IUCN threat status:

Least Concern (LC)

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"Eastern Moles have the widest distribution of any North American mole, and are common throughout most of the eastern United States where soils are favorable. They prefer moist loamy or sandy soils and are scarce or absent in heavy clay, stony, or gravelly soils. They avoid areas that are too wet or too dry. Well-adapted to a fossorial (underground) life, the eastern mole has short, fine fur that can lie flat facing forward or backward, depending on whether the animal is moving forward or backward through a tunnel. Its eyes are covered by skin, there are no external ears; and the mole's body is streamlined and powerful, equipped with broad side-facing hands for digging."

Adaptation: The eastern mole, Scalopus aquaticus, is a highly specialized digger. A flattened head makes pushing through soil easier. The breastbone, on the underside of the ribcage, is shaped like a keel, to anchor the powerful muscles that drive the digging arms. The stocky, short arm bones and the enormous, clawed hand extend open and fold back like the powerful booms and shovel of a dirt-moving backhoe.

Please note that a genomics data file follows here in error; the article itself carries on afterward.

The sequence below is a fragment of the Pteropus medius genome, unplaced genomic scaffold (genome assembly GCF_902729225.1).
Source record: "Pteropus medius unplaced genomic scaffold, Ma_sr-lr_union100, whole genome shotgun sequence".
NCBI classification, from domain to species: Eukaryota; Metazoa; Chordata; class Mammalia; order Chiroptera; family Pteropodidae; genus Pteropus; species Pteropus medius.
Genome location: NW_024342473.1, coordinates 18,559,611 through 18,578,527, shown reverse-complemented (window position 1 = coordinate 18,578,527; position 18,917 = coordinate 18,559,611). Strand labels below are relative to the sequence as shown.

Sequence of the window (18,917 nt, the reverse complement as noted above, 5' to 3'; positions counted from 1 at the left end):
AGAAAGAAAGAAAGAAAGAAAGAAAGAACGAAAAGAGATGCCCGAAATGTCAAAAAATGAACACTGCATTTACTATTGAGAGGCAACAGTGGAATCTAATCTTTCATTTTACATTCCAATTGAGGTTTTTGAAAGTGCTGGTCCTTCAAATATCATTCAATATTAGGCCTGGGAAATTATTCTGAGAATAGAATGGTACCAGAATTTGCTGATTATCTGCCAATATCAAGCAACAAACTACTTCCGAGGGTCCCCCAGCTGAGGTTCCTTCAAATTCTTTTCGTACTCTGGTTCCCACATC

Mammal Species of the World
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Creative Commons Attribution 3.0 (CC BY 3.0)

© Smithsonian Institution

Source: Smithsonian's North American Mammals


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